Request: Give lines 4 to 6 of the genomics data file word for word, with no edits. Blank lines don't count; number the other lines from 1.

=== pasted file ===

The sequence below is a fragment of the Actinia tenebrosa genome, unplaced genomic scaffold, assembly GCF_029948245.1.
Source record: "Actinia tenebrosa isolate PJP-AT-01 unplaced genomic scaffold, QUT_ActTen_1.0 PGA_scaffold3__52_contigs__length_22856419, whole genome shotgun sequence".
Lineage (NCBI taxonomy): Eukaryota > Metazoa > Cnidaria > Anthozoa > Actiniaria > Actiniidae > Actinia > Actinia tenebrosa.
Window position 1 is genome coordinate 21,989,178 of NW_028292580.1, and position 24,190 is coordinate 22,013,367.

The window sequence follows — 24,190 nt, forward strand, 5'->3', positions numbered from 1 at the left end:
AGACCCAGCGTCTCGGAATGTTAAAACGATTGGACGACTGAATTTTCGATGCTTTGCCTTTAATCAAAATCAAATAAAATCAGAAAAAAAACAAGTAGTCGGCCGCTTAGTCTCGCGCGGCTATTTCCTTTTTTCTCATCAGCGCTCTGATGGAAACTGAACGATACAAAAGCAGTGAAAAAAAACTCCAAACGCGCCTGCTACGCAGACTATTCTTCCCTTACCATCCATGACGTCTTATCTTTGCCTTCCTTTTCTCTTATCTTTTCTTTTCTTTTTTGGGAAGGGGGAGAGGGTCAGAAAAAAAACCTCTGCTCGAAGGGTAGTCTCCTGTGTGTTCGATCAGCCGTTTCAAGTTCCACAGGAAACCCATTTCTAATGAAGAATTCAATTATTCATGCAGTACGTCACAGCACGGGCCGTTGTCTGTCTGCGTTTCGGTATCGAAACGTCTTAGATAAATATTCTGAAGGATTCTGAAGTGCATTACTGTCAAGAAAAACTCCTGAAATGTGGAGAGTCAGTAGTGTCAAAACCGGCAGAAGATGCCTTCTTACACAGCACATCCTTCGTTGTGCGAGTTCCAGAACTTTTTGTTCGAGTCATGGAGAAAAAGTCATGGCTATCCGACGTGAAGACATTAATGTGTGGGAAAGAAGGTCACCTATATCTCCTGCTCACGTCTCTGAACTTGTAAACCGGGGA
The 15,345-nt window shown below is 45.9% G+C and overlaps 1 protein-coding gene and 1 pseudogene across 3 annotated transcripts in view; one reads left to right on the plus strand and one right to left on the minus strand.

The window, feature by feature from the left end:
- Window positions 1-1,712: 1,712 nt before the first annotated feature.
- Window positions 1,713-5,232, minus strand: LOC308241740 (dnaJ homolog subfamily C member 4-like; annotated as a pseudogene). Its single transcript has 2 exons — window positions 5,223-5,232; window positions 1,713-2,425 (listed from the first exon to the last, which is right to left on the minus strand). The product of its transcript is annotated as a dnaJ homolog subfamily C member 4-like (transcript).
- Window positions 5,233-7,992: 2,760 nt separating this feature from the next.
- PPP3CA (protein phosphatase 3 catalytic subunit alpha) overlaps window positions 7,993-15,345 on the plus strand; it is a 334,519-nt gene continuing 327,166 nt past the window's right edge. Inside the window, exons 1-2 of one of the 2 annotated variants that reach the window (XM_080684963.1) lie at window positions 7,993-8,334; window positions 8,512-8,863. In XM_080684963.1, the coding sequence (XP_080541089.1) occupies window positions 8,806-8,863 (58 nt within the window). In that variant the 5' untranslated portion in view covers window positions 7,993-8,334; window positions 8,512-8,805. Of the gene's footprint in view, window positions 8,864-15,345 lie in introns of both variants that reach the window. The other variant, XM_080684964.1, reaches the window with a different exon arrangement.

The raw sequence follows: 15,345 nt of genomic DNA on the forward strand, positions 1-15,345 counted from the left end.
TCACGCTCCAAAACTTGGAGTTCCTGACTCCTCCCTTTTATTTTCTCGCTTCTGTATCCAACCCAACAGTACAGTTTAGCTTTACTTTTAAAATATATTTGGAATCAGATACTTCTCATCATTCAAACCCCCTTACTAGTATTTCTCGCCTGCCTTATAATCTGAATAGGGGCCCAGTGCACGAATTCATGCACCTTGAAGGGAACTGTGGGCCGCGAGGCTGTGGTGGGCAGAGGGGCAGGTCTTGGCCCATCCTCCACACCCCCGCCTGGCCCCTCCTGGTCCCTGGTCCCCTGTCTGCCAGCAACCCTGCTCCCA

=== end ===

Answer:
Window position 1 is genome coordinate 21,989,178 of NW_028292580.1, and position 24,190 is coordinate 22,013,367.

The window sequence follows — 24,190 nt, forward strand, 5'->3', positions numbered from 1 at the left end:
AGACCCAGCGTCTCGGAATGTTAAAACGATTGGACGACTGAATTTTCGATGCTTTGCCTTTAATCAAAATCAAATAAAATCAGAAAAAAAACAAGTAGTCGGCCGCTTAGTCTCGCGCGGCTATTTCCTTTTTTCTCATCAGCGCTCTGATGGAAACTGAACGATACAAAAGCAGTGAAAAAAAACTCCAAACGCGCCTGCTACGCAGACTATTCTTCCCTTACCATCCATGACGTCTTATCTTTGCCTTCCTTTTCTCTTATCTTTTCTTTTCTTTTTTGGGAAGGGGGAGAGGGTCAGAAAAAAAACCTCTGCTCGAAGGGTAGTCTCCTGTGTGTTCGATCAGCCGTTTCAAGTTCCACAGGAAACCCATTTCTAATGAAGAATTCAATTATTCATGCAGTACGTCACAGCACGGGCCGTTGTCTGTCTGCGTTTCGGTATCGAAACGTCTTAGATAAATATTCTGAAGGATTCTGAAGTGCATTACTGTCAAGAAAAACTCCTGAAATGTGGAGAGTCAGTAGTGTCAAAACCGGCAGAAGATGCCTTCTTACACAGCACATCCTTCGTTGTGCGAGTTCCAGAACTTTTTGTTCGAGTCATGGAGAAAAAGTCATGGCTATCCGACGTGAAGACATTAATGTGTGGGAAAGAAGGTCACCTATATCTCCTGCTCACGTCTCTGAACTTGTAAACCGGGGA